Karen Swartz - Classes for Grad school

Ellen I. Paul toodles at wam.umd.edu
Sun Mar 19 07:21:17 EST 1995


In article <3kct38$kv5 at dawn.mmm.com>,  <Karen Swartz   kswartz at mmm.com> wrote:
>Thanks everybody for all of the input! 
>
>I really appreciate it.
>
>I have another question (this from Ellen Paul's comments).
>
>Based on my current background, it looks as if conservation
>biology would be the easiest fit for me, but I am really interested
>in becoming a biologist.  For the sake of information, however, I 
>must ask; what type of work is generally available for conservation
>biologists? And if one acquires a masters in the field and decides
>to shoot for a PhD program in a "true" biology discipline, how 
>difficult is the transition?
>
>Karen (kswartz at mmm.com)
>
Hi, Karen - I can tell you that I work with a population geneticist, a 
population biologist, and a behavioralist, and they all call themselves 
conservation biologists because they are working in conservation as 
opposed to research.  Most of the "conservation biologists" out there - 
including Gilpin, Soule, Raven, etc. - are all biologists interested in 
conservation.  The discipline known as conservation biology has only been 
around for perhaps a bit more than a decade, when Gilpin and Soule 
suggested that biologists (and scientists in general) needed to be able 
to communicate with policy - makers and in order to do that, we needed 
people who understood not only the basic science, but also the economics 
and the policy.  That spawned the various programs such as mine.

So, what do people with this degree do?  MOST work in various capacities 
in conservation organizations.  My classmates are at The Nature 
Conservancy (in several different sections), the Maryland Department of 
Natural Resources Critical Areas Commission, the IUCN Species Survival 
Commission, Columbia's new program - Center for the Environmental 
Research and Conservation - the Missouri Department of Natural 
Resources...etc.  Some have gone on for PhD's - two in natural resource 
economics, one in tropical ecology (although his background was in 
biology).  In essence, they end up as policy-makers with a better 
background in ecology and biology than most.  Some are also 
"infiltrating" the big bad World Bank, USAID, or heading into the 
InterAmerican Development Bank, GEF, African Wildlife Federation, etc.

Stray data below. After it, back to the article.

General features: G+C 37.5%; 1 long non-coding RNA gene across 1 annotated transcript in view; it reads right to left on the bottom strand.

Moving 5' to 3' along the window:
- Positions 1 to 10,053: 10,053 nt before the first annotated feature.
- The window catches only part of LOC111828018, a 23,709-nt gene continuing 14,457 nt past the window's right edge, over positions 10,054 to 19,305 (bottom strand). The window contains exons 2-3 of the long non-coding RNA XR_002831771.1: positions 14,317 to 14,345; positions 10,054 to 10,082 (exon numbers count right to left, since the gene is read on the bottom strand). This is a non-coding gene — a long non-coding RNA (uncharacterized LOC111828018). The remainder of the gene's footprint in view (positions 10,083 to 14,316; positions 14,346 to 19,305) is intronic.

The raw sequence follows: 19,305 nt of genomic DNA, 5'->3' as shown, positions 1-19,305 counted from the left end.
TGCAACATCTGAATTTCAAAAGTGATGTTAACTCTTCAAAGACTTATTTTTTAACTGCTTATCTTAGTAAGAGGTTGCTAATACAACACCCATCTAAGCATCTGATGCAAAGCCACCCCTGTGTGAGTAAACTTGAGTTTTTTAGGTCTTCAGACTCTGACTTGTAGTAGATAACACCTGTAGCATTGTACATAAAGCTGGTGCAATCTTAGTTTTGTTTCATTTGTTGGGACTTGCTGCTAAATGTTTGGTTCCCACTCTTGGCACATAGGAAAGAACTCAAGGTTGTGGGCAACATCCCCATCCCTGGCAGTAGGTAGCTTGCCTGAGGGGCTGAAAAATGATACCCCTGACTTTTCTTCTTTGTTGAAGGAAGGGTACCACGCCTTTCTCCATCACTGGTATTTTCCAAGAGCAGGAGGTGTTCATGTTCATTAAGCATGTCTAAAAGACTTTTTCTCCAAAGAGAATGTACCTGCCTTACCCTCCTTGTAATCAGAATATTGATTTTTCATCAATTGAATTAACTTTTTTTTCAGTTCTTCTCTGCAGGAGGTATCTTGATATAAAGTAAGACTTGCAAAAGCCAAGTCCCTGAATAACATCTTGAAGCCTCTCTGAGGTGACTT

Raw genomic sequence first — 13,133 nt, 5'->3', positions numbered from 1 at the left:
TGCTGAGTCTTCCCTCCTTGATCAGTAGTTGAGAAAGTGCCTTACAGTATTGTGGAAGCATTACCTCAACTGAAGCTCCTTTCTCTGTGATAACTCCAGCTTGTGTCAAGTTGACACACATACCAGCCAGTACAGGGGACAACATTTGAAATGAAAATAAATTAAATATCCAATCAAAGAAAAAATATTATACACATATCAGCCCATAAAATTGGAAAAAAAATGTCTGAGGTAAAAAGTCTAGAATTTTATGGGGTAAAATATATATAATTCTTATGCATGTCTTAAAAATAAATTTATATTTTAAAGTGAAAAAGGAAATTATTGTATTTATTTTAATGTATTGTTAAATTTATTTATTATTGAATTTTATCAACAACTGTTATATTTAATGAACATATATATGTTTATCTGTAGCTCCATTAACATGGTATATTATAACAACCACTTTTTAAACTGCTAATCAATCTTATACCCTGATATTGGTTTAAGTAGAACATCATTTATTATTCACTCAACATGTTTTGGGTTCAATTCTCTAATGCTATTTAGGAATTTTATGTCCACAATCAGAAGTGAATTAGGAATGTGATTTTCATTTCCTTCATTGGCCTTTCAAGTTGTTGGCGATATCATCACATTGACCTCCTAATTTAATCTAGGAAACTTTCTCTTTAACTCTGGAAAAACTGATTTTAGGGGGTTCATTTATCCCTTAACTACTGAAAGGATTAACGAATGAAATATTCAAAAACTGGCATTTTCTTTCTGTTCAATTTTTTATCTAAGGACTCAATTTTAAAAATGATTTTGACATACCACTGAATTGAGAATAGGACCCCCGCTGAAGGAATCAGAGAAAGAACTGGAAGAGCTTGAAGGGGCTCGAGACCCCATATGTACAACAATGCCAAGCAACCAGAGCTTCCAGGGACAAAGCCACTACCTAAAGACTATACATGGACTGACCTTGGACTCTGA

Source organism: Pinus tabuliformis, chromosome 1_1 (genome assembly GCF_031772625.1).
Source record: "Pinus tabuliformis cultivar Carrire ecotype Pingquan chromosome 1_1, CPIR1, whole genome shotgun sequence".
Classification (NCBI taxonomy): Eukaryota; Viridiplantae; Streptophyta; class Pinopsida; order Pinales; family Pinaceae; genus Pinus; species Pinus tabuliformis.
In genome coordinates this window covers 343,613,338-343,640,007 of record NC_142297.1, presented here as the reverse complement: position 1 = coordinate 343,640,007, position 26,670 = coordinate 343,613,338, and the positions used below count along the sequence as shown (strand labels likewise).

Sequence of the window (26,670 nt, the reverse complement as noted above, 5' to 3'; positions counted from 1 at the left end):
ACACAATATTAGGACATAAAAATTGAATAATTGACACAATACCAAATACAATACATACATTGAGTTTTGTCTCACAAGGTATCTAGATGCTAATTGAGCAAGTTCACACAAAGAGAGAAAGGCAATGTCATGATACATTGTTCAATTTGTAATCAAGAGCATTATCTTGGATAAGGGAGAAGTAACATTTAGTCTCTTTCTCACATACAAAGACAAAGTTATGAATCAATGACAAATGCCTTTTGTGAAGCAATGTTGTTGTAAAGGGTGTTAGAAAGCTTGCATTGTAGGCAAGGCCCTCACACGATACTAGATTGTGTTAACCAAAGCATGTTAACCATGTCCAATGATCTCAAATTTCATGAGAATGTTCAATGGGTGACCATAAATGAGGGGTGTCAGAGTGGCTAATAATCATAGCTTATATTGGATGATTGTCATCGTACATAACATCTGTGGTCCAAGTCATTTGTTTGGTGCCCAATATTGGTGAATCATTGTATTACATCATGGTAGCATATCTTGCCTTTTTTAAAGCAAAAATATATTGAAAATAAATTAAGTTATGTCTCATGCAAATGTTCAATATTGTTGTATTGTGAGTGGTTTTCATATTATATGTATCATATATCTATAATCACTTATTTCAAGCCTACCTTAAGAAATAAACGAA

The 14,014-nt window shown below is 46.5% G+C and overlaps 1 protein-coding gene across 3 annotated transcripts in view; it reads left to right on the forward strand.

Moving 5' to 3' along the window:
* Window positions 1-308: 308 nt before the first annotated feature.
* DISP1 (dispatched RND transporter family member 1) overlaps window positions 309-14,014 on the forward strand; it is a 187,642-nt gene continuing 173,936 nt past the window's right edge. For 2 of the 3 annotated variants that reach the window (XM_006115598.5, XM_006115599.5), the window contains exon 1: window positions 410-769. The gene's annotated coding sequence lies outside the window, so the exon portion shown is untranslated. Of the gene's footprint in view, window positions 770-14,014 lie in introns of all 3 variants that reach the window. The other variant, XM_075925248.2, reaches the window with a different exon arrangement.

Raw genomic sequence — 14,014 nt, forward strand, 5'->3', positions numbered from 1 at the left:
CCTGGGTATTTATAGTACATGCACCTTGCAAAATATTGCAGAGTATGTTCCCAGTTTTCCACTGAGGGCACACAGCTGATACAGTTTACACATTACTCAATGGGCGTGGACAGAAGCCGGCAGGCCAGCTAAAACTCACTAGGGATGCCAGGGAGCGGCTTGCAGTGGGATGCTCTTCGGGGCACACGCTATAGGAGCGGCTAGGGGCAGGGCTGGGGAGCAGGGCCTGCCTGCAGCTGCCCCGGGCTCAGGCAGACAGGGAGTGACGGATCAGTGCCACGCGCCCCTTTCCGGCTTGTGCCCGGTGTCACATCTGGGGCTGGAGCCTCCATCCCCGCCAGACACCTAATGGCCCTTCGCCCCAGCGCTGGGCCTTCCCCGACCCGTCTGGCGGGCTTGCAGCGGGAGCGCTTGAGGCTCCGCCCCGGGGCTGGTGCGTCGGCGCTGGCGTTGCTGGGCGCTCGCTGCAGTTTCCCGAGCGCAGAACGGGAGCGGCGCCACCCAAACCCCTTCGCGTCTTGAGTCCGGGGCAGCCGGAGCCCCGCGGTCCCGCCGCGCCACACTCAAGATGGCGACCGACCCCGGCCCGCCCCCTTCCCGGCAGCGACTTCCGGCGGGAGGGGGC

Now, to my mind, these are all incredibly exciting things to do and I'd 
love to do any one (or all) of them.  And if I don't get into a PhD 
program, that's what I will be doing, and it isn't exactly going to be a 
disappointment!  However, I have decided that I simply love the science 
more than anything I've ever done in life, and that I don't want to work 
for the wonderful people I work for at AZA and APC, I want to BE those 
people.  I want to be out on Rota, releasing Guam rails.  I want to be in 
St. Lucia or St. Vincent, working with the wild populations of those Amazons.

And for that, I need a Ph.D.  And to answer your question with info you 
don't want to hear, the transition is only slightly easier because I have 
already made the connections (our program is housed within the Zoology 
dept. and is loosely affiliated with it) and because I have taken several 
ecology classes as part of the CONS program (don't ask how you can do 
this without lower level biology classes - it can be done, but it isn't 
done well).  Otherwise, it's just as though I had decided two years ago 
to work directly for the Ph.D. admissions - I spoke to a couple of the 
profs in the zoology dept and they said "you need to take all the courses 
leading to the undergrad major."  So now I'm taking freshman biology (I 
love it, even if it isn't new to me - it's nice to finally fill in those 
gaps - such as taxonomy and systematics - all I knew was birds - which I 
taught myself - and having one easy course isn't exactly a bad thing!).  
And as I think I pointed out before, it isn't so much what is required to 
get in, it's what's required to pass prelims - they will admit me if I am 
lacking a few courses, but I have to take and pass prelims within two 
years of admission, so not having the basics means I'd wash out after two 
years anyway.  Now THAT is a scary thought.  (Come to think of it, 
everything I hear about the Ph.D. program is scary - let's see - I could 
get my master's in December and go live my life OR I can spend the next 
two years taking undergrad classes in the HOPE that I'll get into the 
program and then another two years in the HOPE that I'll pass prelims, 
and none of this will happen if I can't find an advisor....Karen - are 
you sure you know what you are getting into?  Please, talk to some people 
in the Ph.D. program before you go blithely down this path....it does 
require a certain amount of denial of reality).

Ellen Paul



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